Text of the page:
Using Analytics to Safely Manage Large-Scale Crowds


The Hajj – the great Islamic pilgrimage to Makkah in Saudi Arabia – is known to be the largest annually occurring pedestrian problem in the world. Each year up to 4 million pilgrims approach the holy sites at the region of Makkah to perform their religious duty. The Hajj comprises several rituals on consecutive days at different sites. The Jamarat Bridge, where the stoning-of-the-devil ritual is performed, is one of the focal sites. Over 4 days the pilgrims throw pebbles against the so-called Jamarah pillars (representing the devil) which are embedded in the Jamarat Bridge. This ritual is known to be particularly crowded. Until 2006, several sad crowd disasters (stampedes) with thousands of casualties occurred due to overcrowding of the scarce infrastructures. In the aftermath of the crowd disaster in 2006, the Ministry of Municipal and Rural Affairs of the Kingdom of Saudi Arabia (MOMRA) launched projects of total $7 billion to prevent crowd disasters in the future.

In particular, MOMRA started to develop an effective crowd management system that employs a wide range of tools from operations research, analytics, and crowd dynamics. At the heart of this trailblazing decision support system a Pilgrim Scheduler is implemented that assigns stoning times to the pilgrims. Further, pilgrims are assigned to paths that lead from their accommodation to the Jamarat complex in a strict one way manner. Hence, counter or intersecting flows are avoided.  The Pilgrim Scheduler is a mixed integer program that minimizes the deviation of the assigned stoning times from the preferred stoning times. A set of constraints ensure smooth utilization of infrastructures such as roads, tunnels, and the 5 story Jamarat Bridge. Due to the problem size (more than 3 million variables) a multi-stage fix-and-optimize heuristic has been developed yielding high quality solutions in minutes. Additionally to the Pilgrim Scheduler MOMRA employs sophisticated operations research tools to assign pilgrims to stations and to trips of the AlMashaaer Makkah Metro that moves pilgrims between the holy sites, and for layout planning of the tent city that accommodates the pilgrims. Further essential elements of the decision support system are tools for simulation and controlling: state-of-the-art analytical models of pedestrian dynamics simulate the flow of pilgrims through infrastructures (metro stations, for example) and the street network. MOMRA uses latest radio-frequency identification and video technologies to control pilgrim flows. Together, simulation and controlling systems allow for real time predictions of high crowd densities. The technology is thus a base of an effective alert-and-response strategy for the operation.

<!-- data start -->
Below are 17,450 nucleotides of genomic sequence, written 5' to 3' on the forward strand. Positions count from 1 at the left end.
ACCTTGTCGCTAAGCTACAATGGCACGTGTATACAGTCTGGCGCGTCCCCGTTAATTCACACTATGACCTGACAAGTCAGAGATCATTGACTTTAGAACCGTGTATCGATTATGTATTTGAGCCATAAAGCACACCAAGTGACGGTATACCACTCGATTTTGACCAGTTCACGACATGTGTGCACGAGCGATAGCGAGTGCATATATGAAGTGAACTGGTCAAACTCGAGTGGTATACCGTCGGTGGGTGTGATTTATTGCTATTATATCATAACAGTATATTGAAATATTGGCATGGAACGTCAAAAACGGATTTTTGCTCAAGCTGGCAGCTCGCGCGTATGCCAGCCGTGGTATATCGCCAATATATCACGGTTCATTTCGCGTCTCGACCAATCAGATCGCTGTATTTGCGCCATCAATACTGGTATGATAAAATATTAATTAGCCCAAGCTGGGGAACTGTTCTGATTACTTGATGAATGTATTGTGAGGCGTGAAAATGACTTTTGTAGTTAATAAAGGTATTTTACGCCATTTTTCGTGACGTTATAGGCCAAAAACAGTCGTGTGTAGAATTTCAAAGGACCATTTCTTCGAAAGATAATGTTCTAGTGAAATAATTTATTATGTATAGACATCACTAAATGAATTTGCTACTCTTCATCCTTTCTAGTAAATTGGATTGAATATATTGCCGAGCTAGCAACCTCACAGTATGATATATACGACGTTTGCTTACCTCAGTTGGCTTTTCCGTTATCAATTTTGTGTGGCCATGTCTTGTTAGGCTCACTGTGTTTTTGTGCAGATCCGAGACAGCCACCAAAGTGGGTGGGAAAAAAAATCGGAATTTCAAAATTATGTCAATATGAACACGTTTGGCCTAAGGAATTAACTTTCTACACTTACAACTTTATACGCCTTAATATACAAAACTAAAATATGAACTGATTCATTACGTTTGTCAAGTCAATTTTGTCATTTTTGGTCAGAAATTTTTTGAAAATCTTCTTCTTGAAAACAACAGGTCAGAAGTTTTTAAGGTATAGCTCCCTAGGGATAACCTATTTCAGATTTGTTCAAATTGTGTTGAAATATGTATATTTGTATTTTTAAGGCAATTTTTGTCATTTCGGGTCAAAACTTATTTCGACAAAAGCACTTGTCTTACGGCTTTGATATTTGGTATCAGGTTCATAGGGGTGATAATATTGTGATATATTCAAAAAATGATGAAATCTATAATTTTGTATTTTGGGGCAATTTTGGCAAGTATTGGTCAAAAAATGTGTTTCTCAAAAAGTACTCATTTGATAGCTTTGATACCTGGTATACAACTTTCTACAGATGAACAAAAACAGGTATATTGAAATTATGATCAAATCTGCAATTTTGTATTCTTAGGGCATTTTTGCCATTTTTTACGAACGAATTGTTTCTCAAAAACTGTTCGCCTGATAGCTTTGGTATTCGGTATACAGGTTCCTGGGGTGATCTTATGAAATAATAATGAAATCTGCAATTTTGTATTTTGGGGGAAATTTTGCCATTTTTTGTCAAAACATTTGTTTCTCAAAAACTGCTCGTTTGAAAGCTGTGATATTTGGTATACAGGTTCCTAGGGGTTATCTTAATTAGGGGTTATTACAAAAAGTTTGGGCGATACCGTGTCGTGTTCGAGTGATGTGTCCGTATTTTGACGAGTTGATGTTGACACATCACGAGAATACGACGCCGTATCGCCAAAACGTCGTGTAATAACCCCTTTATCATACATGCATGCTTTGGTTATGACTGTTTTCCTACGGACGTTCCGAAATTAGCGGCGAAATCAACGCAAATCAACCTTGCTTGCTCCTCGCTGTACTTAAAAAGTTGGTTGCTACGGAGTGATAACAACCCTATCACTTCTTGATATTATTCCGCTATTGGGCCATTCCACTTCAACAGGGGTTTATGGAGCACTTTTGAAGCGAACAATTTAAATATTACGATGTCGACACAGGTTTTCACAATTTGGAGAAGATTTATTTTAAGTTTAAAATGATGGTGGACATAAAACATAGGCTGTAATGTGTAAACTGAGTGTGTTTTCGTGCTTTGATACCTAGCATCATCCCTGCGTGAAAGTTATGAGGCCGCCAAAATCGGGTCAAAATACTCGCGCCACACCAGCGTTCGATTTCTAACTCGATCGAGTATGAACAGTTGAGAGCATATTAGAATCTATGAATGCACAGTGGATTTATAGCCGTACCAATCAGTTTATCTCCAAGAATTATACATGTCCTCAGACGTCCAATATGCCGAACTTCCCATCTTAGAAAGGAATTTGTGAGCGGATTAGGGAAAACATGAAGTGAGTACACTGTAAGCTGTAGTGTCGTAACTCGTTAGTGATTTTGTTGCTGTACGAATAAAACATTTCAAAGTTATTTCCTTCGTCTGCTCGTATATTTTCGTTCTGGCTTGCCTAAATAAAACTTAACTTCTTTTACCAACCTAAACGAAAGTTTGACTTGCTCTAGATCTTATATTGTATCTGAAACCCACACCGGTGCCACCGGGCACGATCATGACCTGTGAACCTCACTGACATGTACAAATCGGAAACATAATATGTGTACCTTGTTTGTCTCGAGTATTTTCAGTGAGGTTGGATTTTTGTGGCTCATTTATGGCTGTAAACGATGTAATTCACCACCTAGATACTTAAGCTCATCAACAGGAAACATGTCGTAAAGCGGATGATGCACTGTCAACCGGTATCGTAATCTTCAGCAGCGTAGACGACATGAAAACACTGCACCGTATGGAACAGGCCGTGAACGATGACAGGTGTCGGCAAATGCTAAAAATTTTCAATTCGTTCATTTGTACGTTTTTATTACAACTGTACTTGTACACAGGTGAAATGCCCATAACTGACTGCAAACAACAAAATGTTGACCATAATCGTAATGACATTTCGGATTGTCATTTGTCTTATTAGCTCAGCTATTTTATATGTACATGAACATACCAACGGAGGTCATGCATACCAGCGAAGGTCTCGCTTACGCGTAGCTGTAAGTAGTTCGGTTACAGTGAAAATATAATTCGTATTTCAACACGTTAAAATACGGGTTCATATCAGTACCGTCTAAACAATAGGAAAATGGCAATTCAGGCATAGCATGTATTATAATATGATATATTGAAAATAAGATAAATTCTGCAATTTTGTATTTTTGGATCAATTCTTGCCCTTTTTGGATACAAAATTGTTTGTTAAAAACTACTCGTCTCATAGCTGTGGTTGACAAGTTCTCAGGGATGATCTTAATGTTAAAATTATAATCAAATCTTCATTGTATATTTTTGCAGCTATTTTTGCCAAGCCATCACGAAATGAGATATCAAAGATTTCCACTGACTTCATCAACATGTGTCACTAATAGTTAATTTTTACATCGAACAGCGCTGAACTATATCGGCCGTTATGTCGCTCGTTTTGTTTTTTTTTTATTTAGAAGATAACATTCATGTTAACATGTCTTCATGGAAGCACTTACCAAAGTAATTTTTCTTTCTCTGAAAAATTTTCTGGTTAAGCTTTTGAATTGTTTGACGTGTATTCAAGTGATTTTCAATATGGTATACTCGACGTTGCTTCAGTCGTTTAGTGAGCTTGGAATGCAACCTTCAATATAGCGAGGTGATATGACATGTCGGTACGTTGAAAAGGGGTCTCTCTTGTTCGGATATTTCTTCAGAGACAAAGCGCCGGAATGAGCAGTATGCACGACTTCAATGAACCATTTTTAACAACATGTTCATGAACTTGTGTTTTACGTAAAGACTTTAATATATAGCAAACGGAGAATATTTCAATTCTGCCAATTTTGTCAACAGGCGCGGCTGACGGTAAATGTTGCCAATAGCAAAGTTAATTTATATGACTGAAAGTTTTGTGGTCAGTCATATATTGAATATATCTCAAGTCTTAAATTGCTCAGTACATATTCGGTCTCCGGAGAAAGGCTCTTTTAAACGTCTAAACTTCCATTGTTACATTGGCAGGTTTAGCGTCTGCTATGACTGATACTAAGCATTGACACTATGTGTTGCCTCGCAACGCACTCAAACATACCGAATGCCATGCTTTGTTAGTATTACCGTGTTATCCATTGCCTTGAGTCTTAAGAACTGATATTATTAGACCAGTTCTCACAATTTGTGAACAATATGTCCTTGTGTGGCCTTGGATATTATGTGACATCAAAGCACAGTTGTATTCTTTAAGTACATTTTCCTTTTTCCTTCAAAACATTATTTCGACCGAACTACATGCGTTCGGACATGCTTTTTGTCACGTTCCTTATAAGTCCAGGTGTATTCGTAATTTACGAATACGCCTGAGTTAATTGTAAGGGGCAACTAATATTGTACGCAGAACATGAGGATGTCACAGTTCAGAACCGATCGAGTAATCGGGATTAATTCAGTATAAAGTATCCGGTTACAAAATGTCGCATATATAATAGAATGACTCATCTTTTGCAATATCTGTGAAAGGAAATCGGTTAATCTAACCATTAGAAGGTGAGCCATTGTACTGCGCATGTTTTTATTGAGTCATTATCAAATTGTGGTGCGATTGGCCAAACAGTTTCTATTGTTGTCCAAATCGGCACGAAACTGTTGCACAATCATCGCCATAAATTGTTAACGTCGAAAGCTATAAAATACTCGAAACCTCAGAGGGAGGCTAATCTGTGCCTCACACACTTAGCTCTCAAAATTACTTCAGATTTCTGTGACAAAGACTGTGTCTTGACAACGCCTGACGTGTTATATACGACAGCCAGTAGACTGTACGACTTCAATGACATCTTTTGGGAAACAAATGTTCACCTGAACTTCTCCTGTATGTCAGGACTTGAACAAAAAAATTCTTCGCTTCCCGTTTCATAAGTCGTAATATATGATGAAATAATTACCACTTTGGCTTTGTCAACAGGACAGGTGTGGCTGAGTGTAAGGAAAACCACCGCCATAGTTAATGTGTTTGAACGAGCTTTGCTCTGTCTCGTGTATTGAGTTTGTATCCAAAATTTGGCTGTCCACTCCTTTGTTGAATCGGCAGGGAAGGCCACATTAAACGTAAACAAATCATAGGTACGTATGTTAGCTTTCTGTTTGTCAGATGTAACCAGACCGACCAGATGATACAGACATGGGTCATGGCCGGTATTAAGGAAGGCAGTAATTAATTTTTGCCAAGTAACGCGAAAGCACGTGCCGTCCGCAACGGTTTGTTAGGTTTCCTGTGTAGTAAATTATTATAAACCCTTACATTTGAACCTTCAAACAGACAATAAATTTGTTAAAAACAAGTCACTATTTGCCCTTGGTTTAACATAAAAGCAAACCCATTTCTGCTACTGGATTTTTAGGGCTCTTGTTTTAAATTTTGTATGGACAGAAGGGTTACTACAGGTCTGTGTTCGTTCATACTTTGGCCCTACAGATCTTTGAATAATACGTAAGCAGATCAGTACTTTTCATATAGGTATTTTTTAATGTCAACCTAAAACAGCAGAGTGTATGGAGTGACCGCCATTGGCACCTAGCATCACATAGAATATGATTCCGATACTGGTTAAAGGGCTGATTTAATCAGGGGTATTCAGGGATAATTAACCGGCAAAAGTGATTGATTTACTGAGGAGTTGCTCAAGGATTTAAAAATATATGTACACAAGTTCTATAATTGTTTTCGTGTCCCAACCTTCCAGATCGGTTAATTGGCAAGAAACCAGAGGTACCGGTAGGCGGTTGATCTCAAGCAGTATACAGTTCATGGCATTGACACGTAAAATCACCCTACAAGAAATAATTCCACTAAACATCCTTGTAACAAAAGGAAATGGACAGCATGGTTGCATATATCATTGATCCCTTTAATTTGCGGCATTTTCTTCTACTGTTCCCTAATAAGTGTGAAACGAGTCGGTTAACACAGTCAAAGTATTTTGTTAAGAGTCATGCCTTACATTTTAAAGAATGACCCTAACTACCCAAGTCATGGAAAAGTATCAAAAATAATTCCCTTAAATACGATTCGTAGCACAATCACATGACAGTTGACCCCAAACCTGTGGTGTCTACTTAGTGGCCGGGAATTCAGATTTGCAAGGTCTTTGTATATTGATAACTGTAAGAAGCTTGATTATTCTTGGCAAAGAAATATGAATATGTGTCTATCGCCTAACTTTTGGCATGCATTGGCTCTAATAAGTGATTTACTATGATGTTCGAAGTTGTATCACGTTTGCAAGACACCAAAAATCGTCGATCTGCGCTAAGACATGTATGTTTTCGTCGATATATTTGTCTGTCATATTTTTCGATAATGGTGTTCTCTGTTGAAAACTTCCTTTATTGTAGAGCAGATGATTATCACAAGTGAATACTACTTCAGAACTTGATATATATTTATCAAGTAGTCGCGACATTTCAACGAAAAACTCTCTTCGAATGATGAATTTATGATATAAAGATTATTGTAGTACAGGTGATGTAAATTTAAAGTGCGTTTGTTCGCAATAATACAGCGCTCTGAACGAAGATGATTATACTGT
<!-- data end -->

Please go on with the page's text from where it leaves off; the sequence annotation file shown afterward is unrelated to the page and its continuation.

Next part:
The decision support system provides solutions to MOMRA and operation agencies that enable uncongested and smooth flows of the pilgrims as well as maximum satisfaction of the pilgrims concerning their scheduled stoning time, i.e. the time to perform the religious ritual. Indeed, operations research helped to reduce operation and maintenance costs. For example, the smoothed and well balanced flows enabled a dramatically reduction in security personnel (saving more than 20% personnel cost). But most importantly: operations research significantly contributed to saving lives. Since 2007 no crowd disaster has happened. Lessons learned from Hajj crowd management and the integration of operations research can help to manage and operate mass gatherings all over the world.